This sounds very much like I am trying to justify my constant need to be drawing stuff. “What is it for?” is the most common question you get when out sketching. It’s a natural question, but one which often makes us the sketcher feel nervous and uncomfortable, as if we’re being put on the spot (which we usually are not, except in rare cases, and I’m not going to go into those here). There is always this nagging feeling that the world at large expects us to be doing something for a clear purpose, that we have to prove that this drawing outside thing we do is of actual value (I have actually had someone recently actually say to me while complimenting me on my work that the world doesn’t see art as having any actual importance. Thanks a lot, those paper snowflakes didn’t just make themselves you know). This is almost always not the case and people are almost always genuinely interested and even inspired by seeing you out there drawing, and if they are artists themselves they will let you know and maybe that evening they will go home and draw something amazing. If you are someone who is intimidated by drawing outside, as I once was (and occasionally still am), for fear of interaction with people who may witness your work in its raw unrefined state, just remember that your very presence out there creating and observing is making the world a better place, and most people really do see it that way. “What is it for?” When asked this question, the answer is always, always that it’s because you love to draw. Regardless of what it is really for, commissions, learning about architecture, spying etc, that is always the best (and truest) answer.
As I was drawing this, which is of the Chemistry buildings at UC Davis (I always see fire trucks outside, which is a bit worrying) sketched from Bainer Hall, home of Engineering, (that sculpture in front is related to something to do with engineering, how’s that for detail, I only walk it past it every day of my life), one of the janitorial staff on campus stopped to chat, as he was emptying the bins, a nice chap he was, very interested in drawing. He told me that he draws too, and also does woodwork, that was his personal creative release. I”m always well impressed by woodworkers, but I think he recognized straight away the need to create, and though he asked at first if I was studying art, when I said I was a staff member he understood right away, no need to ask “what’s it for” because it was just for the love of it. That was nice. I told him that one of the things I like to draw on campus are the bins, I never leave them out to make something look nicer, in fact I vehemently keep them in to the point of obstinacy. This brief interaction made me smile, and so having had my one allowable interaction while sketching I put my headphones back on and pulled down my hat so that nobody would bother me again (only joking) (kind of).
This was actually sketched over three lunchtimes, standing up, the first being only about twenty-five minutes (I had to eat), the second almost exactly an hour (I still had to eat, but I ate fast) and on the third day I added the paint, which took about two-thirds of my lunchtime, but I spent that sitting down. I was sitting down for almost the whole time while writing all this too and I’ve been here for a good hour already so it all evens out. There is another panorama ready to be scanned and posted, with one more on the way so stay tuned, there is more to come folks…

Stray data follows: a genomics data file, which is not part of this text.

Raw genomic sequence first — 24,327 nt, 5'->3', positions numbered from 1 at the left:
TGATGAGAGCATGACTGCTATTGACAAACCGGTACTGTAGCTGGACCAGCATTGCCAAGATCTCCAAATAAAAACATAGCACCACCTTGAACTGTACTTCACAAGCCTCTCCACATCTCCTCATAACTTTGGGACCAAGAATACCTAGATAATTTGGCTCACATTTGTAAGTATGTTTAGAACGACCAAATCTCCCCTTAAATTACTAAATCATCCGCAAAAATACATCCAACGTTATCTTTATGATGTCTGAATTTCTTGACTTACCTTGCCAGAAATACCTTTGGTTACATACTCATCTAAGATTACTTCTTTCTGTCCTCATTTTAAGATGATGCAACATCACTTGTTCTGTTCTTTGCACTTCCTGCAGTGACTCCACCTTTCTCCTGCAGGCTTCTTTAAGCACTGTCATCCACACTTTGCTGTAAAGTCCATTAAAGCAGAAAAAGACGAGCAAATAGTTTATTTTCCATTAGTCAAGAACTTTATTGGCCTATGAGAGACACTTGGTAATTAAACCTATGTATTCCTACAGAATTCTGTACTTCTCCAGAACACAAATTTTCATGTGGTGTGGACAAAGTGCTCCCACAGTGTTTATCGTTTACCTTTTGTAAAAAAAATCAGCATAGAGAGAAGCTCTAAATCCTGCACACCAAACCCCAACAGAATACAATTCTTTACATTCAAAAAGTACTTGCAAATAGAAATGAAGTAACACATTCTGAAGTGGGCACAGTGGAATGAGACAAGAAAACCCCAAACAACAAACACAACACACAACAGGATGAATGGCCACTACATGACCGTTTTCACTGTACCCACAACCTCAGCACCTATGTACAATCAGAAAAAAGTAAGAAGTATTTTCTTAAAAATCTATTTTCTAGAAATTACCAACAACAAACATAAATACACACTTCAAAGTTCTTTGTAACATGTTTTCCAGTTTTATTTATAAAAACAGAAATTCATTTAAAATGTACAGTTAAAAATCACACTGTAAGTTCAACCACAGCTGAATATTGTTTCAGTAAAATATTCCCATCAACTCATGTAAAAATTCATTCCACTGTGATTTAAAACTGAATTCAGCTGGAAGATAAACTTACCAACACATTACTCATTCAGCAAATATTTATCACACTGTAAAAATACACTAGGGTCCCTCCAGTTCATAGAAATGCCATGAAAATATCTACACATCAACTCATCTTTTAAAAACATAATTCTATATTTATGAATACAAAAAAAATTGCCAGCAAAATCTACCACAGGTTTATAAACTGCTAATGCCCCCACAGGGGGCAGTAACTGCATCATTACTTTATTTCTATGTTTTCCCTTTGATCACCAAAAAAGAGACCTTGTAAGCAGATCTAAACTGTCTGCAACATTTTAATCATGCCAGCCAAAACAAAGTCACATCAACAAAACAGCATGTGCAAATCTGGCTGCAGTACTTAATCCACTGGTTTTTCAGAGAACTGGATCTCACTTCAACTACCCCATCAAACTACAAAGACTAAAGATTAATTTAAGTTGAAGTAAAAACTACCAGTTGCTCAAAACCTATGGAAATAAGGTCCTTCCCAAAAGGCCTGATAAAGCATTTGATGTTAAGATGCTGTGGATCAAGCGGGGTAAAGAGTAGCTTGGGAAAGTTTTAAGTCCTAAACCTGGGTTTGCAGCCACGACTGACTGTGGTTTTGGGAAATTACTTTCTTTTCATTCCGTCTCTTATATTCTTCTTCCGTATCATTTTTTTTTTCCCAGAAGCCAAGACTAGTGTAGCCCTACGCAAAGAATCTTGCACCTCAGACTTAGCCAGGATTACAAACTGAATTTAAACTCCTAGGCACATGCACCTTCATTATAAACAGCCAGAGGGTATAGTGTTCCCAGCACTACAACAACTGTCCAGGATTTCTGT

Oh the sketching is back. I got out one lunchtime when it wasn’t rainy and walked along the UC Davis Arboretum, which runs by Putah Creek. I was on my way to eat from that little food truck outside the Mondavi. They do nice chicken-cheesesteak sandwiches. Anyway I realized it’s been a while since I last sketched the UC Davis watertower, so I stopped and drew it with the palm trees in the foreground. The bridge to the left was pretty hard to see behind the foliage so that got left out. Sketched in a Seawhite of Brighton sketchbook.
The UC Davis Silo. We had a lot of rain this past couple of weeks. Last Monday it was raining, but I really wanted to sketch at lunchtime, so I did a quick one of the Silo’s tower while stood under some shelter. I wanted to colour it in a little so I did that too, but I had forgotten my water-jar. I crouched down and used water from a puddle. I must have looked a sight. I don’t care. Sketch done.
Well it is the Thanksgiving Holiday, and by this time of year in Davis the autumnal colours have really exploded into bloom. It happens that bit later than in most parts of America, it seems, and the transition between November and December is when it hits its peak. This is Mrak Hall, above, where the main administration for UC Davis sits. I sat on a bench one lunchtime this week (a more pleasant experience now that the campus is smoke-free) to sketch this view, and I remembered that I’ve sketched it in Falls gone by on a couple of other occasion. Below, December 2010, a couple of weeks or so later in the season. You can see how the red-tinged tree has turned more orange, while the yellow tree has started to thin out on top.
Let’s go further back in time to 2007. The same date, December 10th, and a similar rate of autumnalisation (not a word people use, but I just did) though with more leaflessness on the top of the trees (I neglected to draw the leaves on the ground, obviously too difficult for me back in 2007).
That top sketch of Mrak was the final sketch in watercolour Moleskine #13, which was the ‘Art-Plus’ version (and slightly inferior to all the other versions, paper-wise). This bottom sketch was from watercolour Moleskine #2, and the middle one from #6. Time for a new sketchbook!